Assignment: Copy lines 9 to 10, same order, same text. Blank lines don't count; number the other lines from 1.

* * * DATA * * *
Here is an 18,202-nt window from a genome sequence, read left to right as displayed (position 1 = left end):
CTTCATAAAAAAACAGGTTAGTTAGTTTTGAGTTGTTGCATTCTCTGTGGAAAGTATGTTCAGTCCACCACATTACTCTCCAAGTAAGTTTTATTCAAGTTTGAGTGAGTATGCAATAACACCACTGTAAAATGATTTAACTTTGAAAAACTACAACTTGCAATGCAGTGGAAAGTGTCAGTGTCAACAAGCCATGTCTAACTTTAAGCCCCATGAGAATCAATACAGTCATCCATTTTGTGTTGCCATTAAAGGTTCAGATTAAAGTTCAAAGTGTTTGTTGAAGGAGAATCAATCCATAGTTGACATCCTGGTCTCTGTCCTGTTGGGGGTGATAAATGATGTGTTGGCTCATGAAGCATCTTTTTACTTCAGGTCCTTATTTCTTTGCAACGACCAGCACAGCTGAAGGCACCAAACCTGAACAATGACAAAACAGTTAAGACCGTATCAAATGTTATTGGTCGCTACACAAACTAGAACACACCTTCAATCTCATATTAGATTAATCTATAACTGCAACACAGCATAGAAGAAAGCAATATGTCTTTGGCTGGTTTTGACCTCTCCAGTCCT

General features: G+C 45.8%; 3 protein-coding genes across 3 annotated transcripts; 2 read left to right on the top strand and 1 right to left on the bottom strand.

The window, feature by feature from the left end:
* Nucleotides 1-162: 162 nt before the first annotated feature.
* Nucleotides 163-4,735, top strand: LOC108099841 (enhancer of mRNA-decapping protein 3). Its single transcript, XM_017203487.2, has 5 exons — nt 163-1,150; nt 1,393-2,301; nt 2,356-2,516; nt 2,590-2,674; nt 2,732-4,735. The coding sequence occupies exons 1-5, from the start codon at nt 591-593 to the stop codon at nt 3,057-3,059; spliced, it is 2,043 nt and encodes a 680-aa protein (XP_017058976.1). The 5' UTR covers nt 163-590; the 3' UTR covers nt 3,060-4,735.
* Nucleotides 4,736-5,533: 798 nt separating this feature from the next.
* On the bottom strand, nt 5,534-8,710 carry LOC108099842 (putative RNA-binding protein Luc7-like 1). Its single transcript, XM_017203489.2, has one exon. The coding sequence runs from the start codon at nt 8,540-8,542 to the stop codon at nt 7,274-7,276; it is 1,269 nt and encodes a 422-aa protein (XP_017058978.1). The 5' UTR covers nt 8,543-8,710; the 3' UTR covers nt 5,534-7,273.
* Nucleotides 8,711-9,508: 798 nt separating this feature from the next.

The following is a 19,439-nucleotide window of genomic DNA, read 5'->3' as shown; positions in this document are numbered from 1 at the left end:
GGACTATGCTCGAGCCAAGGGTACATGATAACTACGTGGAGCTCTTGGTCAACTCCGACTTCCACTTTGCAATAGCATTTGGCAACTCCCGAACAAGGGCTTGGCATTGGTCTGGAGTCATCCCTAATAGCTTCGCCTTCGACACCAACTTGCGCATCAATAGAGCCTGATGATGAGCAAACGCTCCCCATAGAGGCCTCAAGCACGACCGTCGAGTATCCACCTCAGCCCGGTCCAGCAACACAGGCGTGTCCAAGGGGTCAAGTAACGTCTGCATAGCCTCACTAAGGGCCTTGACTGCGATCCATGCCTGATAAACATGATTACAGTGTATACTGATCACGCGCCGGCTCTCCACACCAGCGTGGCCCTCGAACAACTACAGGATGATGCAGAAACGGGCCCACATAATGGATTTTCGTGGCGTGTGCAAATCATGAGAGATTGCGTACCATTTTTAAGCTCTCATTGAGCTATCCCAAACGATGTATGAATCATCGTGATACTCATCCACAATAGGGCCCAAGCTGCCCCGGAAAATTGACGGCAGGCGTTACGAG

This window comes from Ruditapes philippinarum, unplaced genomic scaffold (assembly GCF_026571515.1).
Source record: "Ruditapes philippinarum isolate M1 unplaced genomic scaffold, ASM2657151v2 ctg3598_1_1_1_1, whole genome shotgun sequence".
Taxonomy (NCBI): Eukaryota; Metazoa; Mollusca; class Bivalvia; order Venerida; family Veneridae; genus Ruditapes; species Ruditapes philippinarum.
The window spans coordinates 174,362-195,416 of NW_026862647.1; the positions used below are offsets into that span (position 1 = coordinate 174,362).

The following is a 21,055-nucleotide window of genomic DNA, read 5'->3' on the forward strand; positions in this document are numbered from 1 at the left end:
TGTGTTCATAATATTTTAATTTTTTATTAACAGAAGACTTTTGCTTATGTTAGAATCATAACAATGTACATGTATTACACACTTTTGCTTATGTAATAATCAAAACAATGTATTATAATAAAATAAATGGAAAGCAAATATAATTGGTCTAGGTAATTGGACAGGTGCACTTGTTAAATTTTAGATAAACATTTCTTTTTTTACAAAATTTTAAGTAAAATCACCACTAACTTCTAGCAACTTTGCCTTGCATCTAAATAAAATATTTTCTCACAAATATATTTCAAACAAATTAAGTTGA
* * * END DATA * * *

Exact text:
* Nucleotides 8,711-9,508: 798 nt separating this feature from the next.

The following is a 19,439-nucleotide window of genomic DNA, read 5'->3' as shown; positions in this document are numbered from 1 at the left end: